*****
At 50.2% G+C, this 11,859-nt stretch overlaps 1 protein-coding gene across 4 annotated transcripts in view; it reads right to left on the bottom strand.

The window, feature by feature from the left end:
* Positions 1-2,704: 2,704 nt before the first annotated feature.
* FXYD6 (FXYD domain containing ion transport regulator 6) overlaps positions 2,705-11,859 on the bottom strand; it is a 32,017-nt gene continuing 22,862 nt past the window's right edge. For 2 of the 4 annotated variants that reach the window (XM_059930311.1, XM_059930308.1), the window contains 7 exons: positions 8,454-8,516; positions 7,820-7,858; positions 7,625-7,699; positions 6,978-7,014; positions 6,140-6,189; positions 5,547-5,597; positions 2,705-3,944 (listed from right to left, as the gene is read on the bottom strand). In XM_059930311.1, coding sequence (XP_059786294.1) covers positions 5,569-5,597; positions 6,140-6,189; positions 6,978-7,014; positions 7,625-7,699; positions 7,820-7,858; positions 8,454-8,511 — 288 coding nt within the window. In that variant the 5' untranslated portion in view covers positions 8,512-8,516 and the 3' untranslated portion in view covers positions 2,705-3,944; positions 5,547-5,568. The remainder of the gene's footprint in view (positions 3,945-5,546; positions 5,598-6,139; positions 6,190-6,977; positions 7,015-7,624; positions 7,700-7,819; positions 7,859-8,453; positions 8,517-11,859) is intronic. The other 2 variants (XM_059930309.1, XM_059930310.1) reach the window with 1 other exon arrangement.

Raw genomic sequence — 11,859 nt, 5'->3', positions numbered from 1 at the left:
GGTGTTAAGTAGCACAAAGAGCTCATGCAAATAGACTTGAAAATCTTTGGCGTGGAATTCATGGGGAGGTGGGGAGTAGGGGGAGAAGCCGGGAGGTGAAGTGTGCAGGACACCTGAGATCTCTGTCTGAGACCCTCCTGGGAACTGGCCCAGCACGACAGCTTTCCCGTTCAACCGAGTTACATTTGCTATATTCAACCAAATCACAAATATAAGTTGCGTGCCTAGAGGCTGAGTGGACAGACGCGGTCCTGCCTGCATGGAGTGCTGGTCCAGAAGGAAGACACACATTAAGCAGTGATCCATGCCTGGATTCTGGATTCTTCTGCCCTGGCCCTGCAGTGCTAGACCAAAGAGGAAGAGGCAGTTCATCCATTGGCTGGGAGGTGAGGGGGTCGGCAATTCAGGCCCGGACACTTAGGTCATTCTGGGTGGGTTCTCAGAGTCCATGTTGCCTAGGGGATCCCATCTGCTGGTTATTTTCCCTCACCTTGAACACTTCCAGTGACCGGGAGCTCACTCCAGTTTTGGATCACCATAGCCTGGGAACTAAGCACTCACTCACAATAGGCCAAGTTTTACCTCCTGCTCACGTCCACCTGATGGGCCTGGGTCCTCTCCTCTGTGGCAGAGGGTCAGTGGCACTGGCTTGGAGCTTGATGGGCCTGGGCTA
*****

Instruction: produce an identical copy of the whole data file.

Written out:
At 50.2% G+C, this 11,859-nt stretch overlaps 1 protein-coding gene across 4 annotated transcripts in view; it reads right to left on the bottom strand.

The window, feature by feature from the left end:
* Positions 1-2,704: 2,704 nt before the first annotated feature.
* FXYD6 (FXYD domain containing ion transport regulator 6) overlaps positions 2,705-11,859 on the bottom strand; it is a 32,017-nt gene continuing 22,862 nt past the window's right edge. For 2 of the 4 annotated variants that reach the window (XM_059930311.1, XM_059930308.1), the window contains 7 exons: positions 8,454-8,516; positions 7,820-7,858; positions 7,625-7,699; positions 6,978-7,014; positions 6,140-6,189; positions 5,547-5,597; positions 2,705-3,944 (listed from right to left, as the gene is read on the bottom strand). In XM_059930311.1, coding sequence (XP_059786294.1) covers positions 5,569-5,597; positions 6,140-6,189; positions 6,978-7,014; positions 7,625-7,699; positions 7,820-7,858; positions 8,454-8,511 — 288 coding nt within the window. In that variant the 5' untranslated portion in view covers positions 8,512-8,516 and the 3' untranslated portion in view covers positions 2,705-3,944; positions 5,547-5,568. The remainder of the gene's footprint in view (positions 3,945-5,546; positions 5,598-6,139; positions 6,190-6,977; positions 7,015-7,624; positions 7,700-7,819; positions 7,859-8,453; positions 8,517-11,859) is intronic. The other 2 variants (XM_059930309.1, XM_059930310.1) reach the window with 1 other exon arrangement.

Raw genomic sequence — 11,859 nt, 5'->3', positions numbered from 1 at the left:
GGTGTTAAGTAGCACAAAGAGCTCATGCAAATAGACTTGAAAATCTTTGGCGTGGAATTCATGGGGAGGTGGGGAGTAGGGGGAGAAGCCGGGAGGTGAAGTGTGCAGGACACCTGAGATCTCTGTCTGAGACCCTCCTGGGAACTGGCCCAGCACGACAGCTTTCCCGTTCAACCGAGTTACATTTGCTATATTCAACCAAATCACAAATATAAGTTGCGTGCCTAGAGGCTGAGTGGACAGACGCGGTCCTGCCTGCATGGAGTGCTGGTCCAGAAGGAAGACACACATTAAGCAGTGATCCATGCCTGGATTCTGGATTCTTCTGCCCTGGCCCTGCAGTGCTAGACCAAAGAGGAAGAGGCAGTTCATCCATTGGCTGGGAGGTGAGGGGGTCGGCAATTCAGGCCCGGACACTTAGGTCATTCTGGGTGGGTTCTCAGAGTCCATGTTGCCTAGGGGATCCCATCTGCTGGTTATTTTCCCTCACCTTGAACACTTCCAGTGACCGGGAGCTCACTCCAGTTTTGGATCACCATAGCCTGGGAACTAAGCACTCACTCACAATAGGCCAAGTTTTACCTCCTGCTCACGTCCACCTGATGGGCCTGGGTCCTCTCCTCTGTGGCAGAGGGTCAGTGGCACTGGCTTGGAGCTTGATGGGCCTGGGCTA